Q: Was it eerie to continue filming with Frank Dillane even after his death scene?
A: Yeah! It kept going in Episode 4… In telling [Althea] what went wrong, Luciana has to relive all her mistakes and everything that went wrong that got us here. That was very hard.
Q: Luciana is the one to put Nick down before he turns. Why was it important for her to be the one?
A: When I first read that scene, I felt it was a bit theatrical to me. Almost like, “I will be the last one to do this for you. Love is what’s going to close your eyes and make it right.” Their journeys and this whole relationship was not finished. They were supposed to live a life together and it never happened. So many broken dreams… To be able to be that, it felt like closure. Even though it’s Luciana’s worst nightmare, the fact that she’s at least here makes it better. That’s how I approached that.
Q: In Episode 4, Luciana expresses her regrets over not leaving the stadium for a new destination. Does she feel guilty about Nick’s death particularly because of this?
A: That’s the thing. When they find the walker at the library that killed himself, it was a sign that something is going to happen. On the show I deal with a lot of walkers, but when I have a confrontation with one of them or have a scene where I see one of them like this, I always want to find the meaning of why. Walkers are everywhere, so why is this one so important for this character? Why does it impact her so much? He died holding a map. Everything he wanted to do, he didn’t make it. All the places he wanted to go, he didn’t make it. When Luciana picks up this map, it’s like, “If we don’t leave now, one of us is going to be this walker. This walker with broken dreams.” I try to find meanings in moments like that. I think those details make the story. It’s everything that Luciana fears.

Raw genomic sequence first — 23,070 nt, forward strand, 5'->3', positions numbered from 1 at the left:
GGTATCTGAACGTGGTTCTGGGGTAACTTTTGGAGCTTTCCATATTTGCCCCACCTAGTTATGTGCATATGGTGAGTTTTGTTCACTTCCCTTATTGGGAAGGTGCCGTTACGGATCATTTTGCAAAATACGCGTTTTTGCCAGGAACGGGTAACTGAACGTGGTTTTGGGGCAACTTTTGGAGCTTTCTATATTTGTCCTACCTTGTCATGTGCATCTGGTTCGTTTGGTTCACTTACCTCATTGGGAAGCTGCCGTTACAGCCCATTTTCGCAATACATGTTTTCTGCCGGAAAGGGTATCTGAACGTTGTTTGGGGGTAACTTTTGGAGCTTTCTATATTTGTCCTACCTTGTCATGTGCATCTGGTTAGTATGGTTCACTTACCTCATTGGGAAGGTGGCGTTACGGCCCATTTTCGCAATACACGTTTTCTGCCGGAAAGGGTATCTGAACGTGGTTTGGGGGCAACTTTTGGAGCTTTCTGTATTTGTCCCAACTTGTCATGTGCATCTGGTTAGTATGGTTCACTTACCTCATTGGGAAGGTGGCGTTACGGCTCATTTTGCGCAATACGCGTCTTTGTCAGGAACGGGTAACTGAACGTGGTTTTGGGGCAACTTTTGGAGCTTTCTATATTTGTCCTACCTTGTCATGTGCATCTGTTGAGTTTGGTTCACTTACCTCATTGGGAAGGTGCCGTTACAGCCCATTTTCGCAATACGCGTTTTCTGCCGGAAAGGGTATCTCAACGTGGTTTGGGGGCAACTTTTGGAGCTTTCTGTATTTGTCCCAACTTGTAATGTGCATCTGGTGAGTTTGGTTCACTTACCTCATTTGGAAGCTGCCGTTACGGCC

Q: At the end of the episode, Luciana, Strand and Alicia are preparing for vengeance against Mel and the Vultures. Does Luciana believe this is what Nick would want? Is it what Luciana wants?
A: Her motivation at the end of Episode 4 is Nick. The mourning kicks in and, at this point, she’s not a human anymore. She’s like a machine on a mission. They took a lot from us. There is a lot of anger. I remember talking with the director, Magnus Martens, about how she’s not rational at this point. She has a target and she’s not going to stop until she gets it. That’s Luciana. That’s who she is. It’s like, “Okay! You give me no choice but to end you!” She’s not thinking. She just has a mission. There is no compromise whatsoever.
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